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  • Coping With Talipes

    12 February 2012

     

    Coping with Talipes

    How it Feels When your Baby is Born with Club Feet

    What is it like to have a baby born with talipes? Becky shares her story.

    Talipes (commonly known as Club Foot) is when the muscles on the outer side of the leg are weaker than the muscles on the inside of the leg so the feet turn inwards. 1 in 1000 babies is born with Talipes and it is most common in boys. There are different types of Talipes and my son Hugo has Bilateral Talipes meaning both feet are affected. Some babies might only have one foot affected; others might have slight talipes and only need physiotherapy.

    When we found out that our son Hugo had Bilateral Talipes at a routine scan, the sonographer hadn't come across the condition very much and explained it as "pigeon foot". My husband and I looked at him blankly and I immediately burst into tears as my "perfect" baby was no longer perfect. At the same time we were told that Choroid Plexus Cysts had been found on our baby's brain and this could be a sign of Downs syndrome or something much worse called Edwards Syndrome (where 95% of the time the child doesn't survive past the age of 3 or 4). We had to wait an agonizing four days for an appointment with a specialist. At the following scan we had five different doctors with us and our consultant immediately put us at ease, had a good look at our baby and said that the Choroid Plexus Cyst had disappeared. There were no other abnormalities apart from his feet but we had no idea how bad they would be until he was born.

    We went away from the hospital happy because the worst case scenario wasn't to be and his Bilateral Talipes was treatable. I still felt it was unfair that I wasn't going to have a normal newborn like I did with my daughter, but I enjoyed the rest of my pregnancy and soon became used to the idea of having a baby with Talipes.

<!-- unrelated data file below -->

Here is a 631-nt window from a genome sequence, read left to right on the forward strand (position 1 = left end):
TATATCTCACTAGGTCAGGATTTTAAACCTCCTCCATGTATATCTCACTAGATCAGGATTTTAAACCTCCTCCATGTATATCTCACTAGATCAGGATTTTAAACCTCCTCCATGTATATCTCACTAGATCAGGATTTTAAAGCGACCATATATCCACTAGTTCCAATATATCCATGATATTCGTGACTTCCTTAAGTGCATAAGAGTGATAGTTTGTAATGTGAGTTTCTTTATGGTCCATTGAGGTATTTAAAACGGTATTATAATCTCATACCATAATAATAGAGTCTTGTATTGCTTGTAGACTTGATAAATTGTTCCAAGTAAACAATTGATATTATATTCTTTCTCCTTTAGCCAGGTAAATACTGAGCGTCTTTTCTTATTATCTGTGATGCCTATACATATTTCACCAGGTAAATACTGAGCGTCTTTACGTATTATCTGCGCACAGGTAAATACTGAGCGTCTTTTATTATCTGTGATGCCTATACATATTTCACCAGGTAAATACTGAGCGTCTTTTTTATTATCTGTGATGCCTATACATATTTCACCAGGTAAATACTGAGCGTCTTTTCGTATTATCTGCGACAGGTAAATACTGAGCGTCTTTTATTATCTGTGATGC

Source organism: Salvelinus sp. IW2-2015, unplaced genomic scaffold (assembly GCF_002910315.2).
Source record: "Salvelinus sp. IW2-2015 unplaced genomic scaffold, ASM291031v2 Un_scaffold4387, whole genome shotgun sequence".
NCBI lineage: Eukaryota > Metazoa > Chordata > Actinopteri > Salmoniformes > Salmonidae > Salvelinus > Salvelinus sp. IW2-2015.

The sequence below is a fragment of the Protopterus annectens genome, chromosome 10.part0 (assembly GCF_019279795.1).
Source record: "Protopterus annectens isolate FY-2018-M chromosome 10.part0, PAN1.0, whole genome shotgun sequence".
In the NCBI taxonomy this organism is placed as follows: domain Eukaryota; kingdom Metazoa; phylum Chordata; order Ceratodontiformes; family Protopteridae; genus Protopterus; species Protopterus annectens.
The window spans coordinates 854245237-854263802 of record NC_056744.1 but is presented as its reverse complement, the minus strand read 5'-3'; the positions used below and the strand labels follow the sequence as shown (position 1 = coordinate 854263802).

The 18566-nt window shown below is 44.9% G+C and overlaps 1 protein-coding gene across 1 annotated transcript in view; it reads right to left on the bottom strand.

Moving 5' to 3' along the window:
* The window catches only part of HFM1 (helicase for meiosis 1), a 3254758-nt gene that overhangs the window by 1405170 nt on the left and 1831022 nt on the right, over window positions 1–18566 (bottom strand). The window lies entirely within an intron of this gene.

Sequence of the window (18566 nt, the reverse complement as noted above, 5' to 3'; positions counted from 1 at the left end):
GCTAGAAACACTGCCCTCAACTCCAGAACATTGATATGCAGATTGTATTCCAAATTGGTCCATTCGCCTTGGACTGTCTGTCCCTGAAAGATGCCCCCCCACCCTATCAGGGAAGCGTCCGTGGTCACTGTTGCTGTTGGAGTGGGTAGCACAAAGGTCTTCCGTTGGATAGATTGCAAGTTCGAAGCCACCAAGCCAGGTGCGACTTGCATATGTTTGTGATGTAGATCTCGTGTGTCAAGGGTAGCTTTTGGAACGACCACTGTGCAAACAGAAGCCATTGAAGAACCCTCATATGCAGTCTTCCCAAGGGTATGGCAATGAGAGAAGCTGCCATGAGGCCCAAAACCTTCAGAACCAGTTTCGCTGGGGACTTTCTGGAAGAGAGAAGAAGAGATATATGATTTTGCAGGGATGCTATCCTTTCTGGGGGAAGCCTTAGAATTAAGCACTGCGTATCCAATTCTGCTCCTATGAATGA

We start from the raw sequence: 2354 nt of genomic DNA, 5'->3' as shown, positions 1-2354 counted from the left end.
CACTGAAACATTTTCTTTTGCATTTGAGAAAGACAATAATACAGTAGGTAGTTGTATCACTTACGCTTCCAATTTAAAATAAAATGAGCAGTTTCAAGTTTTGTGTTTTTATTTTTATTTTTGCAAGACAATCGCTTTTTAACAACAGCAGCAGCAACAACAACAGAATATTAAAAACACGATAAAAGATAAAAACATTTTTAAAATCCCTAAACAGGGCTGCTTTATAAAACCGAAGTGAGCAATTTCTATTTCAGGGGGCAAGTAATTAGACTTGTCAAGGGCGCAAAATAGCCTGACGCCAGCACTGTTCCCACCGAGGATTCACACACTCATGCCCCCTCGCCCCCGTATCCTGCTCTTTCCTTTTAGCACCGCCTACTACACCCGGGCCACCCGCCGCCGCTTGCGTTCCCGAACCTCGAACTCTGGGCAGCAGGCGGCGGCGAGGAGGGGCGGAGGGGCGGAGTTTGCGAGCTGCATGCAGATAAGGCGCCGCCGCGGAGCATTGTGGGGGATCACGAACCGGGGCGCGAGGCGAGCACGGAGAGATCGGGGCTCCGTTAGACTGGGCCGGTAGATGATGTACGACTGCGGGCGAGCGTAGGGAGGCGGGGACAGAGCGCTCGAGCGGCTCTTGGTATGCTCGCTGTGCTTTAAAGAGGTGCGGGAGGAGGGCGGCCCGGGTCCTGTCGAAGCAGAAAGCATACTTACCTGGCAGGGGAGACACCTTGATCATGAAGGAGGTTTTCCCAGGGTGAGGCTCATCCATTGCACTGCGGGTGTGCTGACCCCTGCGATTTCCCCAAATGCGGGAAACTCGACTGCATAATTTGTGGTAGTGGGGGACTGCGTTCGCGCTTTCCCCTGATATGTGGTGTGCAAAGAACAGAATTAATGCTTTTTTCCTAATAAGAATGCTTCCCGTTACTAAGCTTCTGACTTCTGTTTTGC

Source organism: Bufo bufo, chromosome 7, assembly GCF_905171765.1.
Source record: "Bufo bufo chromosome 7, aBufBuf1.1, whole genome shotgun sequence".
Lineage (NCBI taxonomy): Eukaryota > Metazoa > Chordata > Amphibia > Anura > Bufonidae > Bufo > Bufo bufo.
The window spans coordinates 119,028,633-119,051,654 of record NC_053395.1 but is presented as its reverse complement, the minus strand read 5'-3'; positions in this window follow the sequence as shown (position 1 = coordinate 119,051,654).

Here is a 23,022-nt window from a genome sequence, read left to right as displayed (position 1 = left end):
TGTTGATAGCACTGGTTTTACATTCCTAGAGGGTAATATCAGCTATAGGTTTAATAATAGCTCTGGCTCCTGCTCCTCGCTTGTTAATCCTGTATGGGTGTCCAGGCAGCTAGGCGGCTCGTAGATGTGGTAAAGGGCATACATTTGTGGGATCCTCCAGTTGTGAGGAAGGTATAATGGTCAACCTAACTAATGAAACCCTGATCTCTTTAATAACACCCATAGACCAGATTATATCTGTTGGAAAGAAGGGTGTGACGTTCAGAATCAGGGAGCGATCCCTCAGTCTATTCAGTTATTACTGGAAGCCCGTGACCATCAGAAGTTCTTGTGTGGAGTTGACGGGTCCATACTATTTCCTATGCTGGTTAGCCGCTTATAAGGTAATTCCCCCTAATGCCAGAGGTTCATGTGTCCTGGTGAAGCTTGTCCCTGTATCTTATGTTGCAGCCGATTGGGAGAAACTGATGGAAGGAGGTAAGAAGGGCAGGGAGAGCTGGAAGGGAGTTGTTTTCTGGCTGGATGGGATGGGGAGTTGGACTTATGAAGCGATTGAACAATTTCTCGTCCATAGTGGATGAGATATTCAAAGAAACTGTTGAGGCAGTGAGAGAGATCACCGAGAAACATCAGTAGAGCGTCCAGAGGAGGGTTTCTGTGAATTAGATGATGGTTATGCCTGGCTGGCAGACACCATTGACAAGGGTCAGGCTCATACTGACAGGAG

To correct talipes they now use the Ponseti Method where possible instead of operating. This consists of casts and boots with a bar to keep the feet in place to stop relapse. When Hugo was just five days old he was put into his first set of casts, his feet were scored a 6 (6 is the worst, 0 is a normal foot). He had four weeks of casts changed weekly, our consultant said it was 50/50 that Hugo would need a tenotomy, a small operation where they cut the tendons and then the baby stays in casts for another three weeks. Amazingly Hugo didn't need it and even skipped two casts so only ended up needing four casts. He is now in boots and bars which have just been fitted. He will spend 23 hours a day in them for the next three months. After the three months Hugo will need his boots and bars on every night and nap time for the next five years.

    It makes day to day life a bit different for him. When he was in his casts he had weekly baths at the hospital and during the week at home he would have a top and tail wash every other day. Now he's in his boots and bars he needs footless romper suits and dungarees so finding clothing has been difficult; any item with poppers to make nappy changing much easier. I was told he shouldn't be in any pain but may be in a bit of discomfort and during the first week he was extremely unsettled; not sleeping just crying.

    Talipes shouldn't affect Hugo in any way in the future, he will be able to crawl, walk and sit at all the normal stages of development just like any other child. As an adult, there should be no side effects to having had Talipes.

    Becky spoke to Emma Waight, a PhD researcher for NCT and fashion writer.

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